We each rely upon the river differently, and have different goals for it, so it was a big achievement for all of us to get on the same page with how we define what a river that balances human use and ecological integrity looks like. Our consensus-based definition isn’t what any one stakeholder would have developed, but its beauty is in the level of buy-in that we all now have.”
Each of us has a role to play in solving the puzzle, piece by piece, step by step. It’s time to act and bring greater awareness to the challenges facing water users and the river, and perhaps more importantly, to see what we can accomplish when we work together.”
What’s more, this process has created a model for groups around Colorado, and hopefully across the entire Colorado River Basin and the nation, to plan for the future of local rivers in a way that is multi-stakeholder, integrated, and sustainable, putting all the pieces together to create the unique picture of a balanced river in each basin across the country.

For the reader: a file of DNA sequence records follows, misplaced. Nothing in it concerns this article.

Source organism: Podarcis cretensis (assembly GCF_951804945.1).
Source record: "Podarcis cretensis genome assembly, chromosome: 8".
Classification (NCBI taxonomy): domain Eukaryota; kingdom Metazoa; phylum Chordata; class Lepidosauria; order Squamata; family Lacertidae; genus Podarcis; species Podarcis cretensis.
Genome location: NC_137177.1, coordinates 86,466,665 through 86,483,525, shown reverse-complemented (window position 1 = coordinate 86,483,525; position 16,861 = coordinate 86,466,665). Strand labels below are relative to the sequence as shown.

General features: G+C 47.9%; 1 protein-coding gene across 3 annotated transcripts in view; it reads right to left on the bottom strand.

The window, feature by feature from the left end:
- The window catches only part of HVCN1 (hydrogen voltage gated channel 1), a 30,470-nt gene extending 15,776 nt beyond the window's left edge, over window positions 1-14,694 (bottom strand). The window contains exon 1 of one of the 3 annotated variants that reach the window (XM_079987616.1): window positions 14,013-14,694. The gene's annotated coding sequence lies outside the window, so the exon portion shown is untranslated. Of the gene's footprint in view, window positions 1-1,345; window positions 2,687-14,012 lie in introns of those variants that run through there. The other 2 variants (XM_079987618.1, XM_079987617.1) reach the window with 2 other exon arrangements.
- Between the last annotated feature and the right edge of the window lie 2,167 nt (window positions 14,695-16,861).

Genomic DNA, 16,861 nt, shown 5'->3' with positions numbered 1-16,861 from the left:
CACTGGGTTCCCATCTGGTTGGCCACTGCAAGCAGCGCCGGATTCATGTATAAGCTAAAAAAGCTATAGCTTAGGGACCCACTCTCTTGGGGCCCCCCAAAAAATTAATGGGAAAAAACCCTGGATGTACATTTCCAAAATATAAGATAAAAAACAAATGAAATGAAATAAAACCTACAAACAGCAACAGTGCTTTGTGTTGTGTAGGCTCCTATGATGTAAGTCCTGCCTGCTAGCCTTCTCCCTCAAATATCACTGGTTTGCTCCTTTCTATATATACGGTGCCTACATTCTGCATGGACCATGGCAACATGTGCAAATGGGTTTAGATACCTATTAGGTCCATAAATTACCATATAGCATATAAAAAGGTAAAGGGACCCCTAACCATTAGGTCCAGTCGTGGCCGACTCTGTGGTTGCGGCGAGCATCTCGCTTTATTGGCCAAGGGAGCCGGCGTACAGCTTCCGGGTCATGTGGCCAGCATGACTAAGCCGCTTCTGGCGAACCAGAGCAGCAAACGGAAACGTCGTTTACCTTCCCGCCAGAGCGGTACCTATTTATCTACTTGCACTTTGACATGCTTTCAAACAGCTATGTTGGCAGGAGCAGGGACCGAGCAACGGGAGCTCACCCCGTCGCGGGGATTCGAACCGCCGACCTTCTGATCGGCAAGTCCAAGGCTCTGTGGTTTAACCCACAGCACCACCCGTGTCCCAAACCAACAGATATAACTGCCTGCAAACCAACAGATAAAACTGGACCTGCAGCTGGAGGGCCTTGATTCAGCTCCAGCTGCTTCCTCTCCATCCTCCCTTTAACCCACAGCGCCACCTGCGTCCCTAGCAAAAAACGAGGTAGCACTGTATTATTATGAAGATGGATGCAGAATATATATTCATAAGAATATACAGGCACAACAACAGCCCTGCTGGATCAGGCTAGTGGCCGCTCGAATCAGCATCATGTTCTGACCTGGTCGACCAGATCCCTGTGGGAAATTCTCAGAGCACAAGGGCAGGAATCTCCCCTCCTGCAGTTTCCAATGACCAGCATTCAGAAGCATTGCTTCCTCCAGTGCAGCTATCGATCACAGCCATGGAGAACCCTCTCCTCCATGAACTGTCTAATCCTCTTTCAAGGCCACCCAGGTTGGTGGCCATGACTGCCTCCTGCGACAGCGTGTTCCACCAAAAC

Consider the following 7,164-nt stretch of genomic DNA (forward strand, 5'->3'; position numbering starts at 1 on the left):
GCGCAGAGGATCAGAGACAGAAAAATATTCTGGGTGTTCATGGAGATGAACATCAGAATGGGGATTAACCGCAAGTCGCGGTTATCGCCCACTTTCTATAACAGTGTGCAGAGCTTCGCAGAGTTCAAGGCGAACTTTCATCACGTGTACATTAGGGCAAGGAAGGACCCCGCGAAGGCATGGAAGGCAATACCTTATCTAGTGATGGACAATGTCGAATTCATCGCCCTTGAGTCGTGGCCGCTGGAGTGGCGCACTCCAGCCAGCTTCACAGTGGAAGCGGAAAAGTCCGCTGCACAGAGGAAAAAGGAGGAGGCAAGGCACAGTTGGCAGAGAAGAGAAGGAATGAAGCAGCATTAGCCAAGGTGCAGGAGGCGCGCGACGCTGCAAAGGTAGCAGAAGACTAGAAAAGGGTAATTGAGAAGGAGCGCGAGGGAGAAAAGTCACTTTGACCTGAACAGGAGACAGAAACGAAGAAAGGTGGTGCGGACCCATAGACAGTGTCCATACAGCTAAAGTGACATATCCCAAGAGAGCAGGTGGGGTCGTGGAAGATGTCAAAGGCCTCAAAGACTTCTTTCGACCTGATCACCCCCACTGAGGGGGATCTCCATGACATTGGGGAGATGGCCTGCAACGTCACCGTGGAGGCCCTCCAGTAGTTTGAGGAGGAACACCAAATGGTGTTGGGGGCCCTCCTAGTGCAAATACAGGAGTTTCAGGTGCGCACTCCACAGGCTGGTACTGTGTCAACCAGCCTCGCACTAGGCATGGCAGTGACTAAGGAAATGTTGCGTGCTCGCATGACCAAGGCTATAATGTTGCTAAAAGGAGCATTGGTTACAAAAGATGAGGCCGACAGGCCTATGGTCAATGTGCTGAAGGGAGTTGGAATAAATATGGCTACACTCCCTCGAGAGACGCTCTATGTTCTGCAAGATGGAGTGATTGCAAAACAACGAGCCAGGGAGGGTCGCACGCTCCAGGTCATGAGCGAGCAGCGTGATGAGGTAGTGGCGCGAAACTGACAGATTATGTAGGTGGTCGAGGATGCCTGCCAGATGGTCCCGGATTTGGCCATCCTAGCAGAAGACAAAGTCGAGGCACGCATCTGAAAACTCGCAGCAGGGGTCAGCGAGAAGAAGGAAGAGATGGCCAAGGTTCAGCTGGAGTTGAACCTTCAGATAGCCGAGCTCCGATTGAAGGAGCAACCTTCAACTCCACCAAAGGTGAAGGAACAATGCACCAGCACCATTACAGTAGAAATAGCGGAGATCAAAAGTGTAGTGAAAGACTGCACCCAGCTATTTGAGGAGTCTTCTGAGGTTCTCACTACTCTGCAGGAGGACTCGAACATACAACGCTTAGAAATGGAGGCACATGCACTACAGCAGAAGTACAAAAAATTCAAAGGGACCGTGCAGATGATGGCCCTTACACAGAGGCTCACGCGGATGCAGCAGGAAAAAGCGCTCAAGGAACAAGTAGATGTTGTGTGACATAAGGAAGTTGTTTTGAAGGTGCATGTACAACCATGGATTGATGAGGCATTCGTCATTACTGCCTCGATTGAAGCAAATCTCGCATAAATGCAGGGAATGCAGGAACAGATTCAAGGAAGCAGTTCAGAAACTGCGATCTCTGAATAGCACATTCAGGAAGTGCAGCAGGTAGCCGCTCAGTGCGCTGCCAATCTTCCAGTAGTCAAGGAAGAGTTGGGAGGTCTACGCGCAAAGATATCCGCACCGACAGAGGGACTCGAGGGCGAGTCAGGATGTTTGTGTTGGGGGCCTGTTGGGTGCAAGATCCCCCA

River Network staff in the Colorado River Basin have developed expertise in integrated, multi-stakeholder planning processes on a large scale and are eager to spread this model. While the subject matter may differ across states, regions, and water challenges, the process and challenges inherent to river planning are often the same. We can’t wait to see how this model is replicated across the nation in the years and decades to come.
River Network’s engagement in the Yampa River is now shifting to the development of a formal conservation collaborative to work together to implement the recommendations of the IWMP. Our plan is to develop shared metrics of success, shared funding sources, and leverage each organizations’ unique mission to do more than we can alone. Together, those who care about and rely on the Yampa River can continue to solve the puzzle of climate change impacts, human needs and preserving one of the last wild rivers in the American West.